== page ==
Clinical presentation, pathophysiology and histopathology

The Coronavirus Pandemic and the Future: Virology, Epidemiology, Translational Toxicology and Therapeutics

Source: © Royal Society of Chemistry

An overview of tranmission, symptoms, clinical trajectory and disease spectrum of COVID-19

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This chapter describes the various modes of viral transmission, the signs and symptoms, and the distinct clinical trajectory and disease spectrum of COVID-19. It also describes the mechanism of SARS-Cov-2 invasion into host cells and the various disease manifestations of COVID-19. Direct transmission of the virus is from person to person through respiratory droplets or aerosols and physical contact while indirect transmission is through contaminated surfaces. As a respiratory virus, SARS-CoV-2 must gain entry to cells lining the respiratory tract. Entry is gained by the binding of the virus spike to the peptidase angiotensin converting enzyme 2 (ACE2) metalloprotease and the virus is internalised where ACE2 receptors are plentiful and TMPRSS2 (transmembrane serine protease) expression is highest. This occurs in ciliated nasal epithelial cells and also in ciliated bronchial epithelial cells and surfactant-producing type II alveolar epithelial cells. Incapacitation of these cells serves to enhance the pathogenicity of the virus which then infects other cells, multiplies, and colonises target organs in various parts of the body that offer ACE2 receptors. It is not clear why a substantial proportion of SARS-CoV-2–infected individuals report few, if any, symptoms and recover completely, while chest computed tomography (CT) provides evidence that viral pneumonitis is present in >90% of symptomatic cases within 3 to 5 days of onset. Indeed, infection that occurs via asymptomatic or pre-symptomatic cases presents a severe challenge for preventing viral transmission.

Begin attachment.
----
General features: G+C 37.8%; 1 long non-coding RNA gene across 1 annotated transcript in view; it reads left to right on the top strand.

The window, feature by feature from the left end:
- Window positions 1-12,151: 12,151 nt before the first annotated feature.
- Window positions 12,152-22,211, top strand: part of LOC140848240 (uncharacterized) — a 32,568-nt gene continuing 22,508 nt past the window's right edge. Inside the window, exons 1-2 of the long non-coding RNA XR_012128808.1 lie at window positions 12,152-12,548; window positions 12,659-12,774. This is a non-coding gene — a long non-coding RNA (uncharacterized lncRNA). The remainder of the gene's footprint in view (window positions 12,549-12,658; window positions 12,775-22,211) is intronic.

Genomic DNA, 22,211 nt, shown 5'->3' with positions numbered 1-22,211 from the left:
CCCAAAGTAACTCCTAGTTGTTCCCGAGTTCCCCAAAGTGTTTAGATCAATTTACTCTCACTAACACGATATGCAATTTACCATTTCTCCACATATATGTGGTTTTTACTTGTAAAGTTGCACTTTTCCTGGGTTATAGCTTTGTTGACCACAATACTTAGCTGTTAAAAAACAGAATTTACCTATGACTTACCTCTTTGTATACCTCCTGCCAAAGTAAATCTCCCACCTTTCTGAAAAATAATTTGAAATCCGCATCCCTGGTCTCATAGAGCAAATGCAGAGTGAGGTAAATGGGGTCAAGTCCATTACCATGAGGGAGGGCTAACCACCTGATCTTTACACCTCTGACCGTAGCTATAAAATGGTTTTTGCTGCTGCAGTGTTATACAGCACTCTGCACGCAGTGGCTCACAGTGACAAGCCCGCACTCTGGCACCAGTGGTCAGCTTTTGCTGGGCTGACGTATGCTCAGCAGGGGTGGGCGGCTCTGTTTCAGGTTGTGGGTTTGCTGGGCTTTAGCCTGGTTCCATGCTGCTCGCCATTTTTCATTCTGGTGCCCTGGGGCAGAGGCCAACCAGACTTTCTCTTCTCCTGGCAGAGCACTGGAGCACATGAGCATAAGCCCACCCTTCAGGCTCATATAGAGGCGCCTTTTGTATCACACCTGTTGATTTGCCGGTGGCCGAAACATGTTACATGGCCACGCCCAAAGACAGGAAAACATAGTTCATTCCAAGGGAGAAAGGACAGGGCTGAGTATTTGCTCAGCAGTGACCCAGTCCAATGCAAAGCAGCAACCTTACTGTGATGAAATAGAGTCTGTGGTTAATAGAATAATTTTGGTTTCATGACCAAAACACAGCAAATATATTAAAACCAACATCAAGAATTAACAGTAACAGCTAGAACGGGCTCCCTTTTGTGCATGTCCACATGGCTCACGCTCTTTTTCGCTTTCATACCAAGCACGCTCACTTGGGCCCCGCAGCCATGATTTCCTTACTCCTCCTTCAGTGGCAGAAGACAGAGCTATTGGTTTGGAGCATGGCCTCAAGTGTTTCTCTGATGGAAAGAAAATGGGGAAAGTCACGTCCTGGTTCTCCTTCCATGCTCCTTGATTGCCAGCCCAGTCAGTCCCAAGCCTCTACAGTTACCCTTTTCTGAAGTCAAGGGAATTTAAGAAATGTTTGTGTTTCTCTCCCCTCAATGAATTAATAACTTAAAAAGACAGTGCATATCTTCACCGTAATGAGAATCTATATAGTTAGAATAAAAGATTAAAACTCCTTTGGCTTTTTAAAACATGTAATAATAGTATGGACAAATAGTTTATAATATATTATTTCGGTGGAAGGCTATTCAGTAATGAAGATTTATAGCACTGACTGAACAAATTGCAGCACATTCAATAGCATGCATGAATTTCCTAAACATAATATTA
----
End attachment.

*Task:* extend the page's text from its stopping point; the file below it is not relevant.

Commonly observed symptoms of COVID-19 are tiredness, headache, fever and dry cough. Patients also present with non-respiratory symptoms that include gastrointestinal disorders, olfactory dysfunction (impairment or loss of smell), loss of taste, neurological problems and cardiovascular effects. The symptoms of COVID-19 range from totally asymptomatic to severe and life-threatening conditions characterised by pulmonary dysfunction that requires mechanical ventilation and intensive care. In patients with pre-existing conditions such as immune compromise, hypertension and cardiovascular disease, obesity and diabetes, symptoms may quickly progress to multi-organ conditions including multi-organ failure, sepsis, and septic shock. Overall, clinical features have been described based on the increasing severity of the symptoms as asymptomatic /pre-symptomatic, mild, moderate, severe and critical. The progression from mild to moderate symptoms usually occurs between 7 and 14 days consistent with the recommended quarantine period following suspected exposure to the virus. Ensuing inflammatory responses occur with cytokine release as the disease progresses from mild to severe stages. Acute Respiratory Disease Syndrome (ARDS), cardiac sequelae, structural and functional disturbances in liver and kidney are manifestations associated with the severe disease. Pathogenesis, with special emphasis on immunopathology, and clinical features are dealt with in this chapter and may present us with possible drug targets and vaccine epitopes. Finally, the various morbidities resulting from the disease are discussed in detail.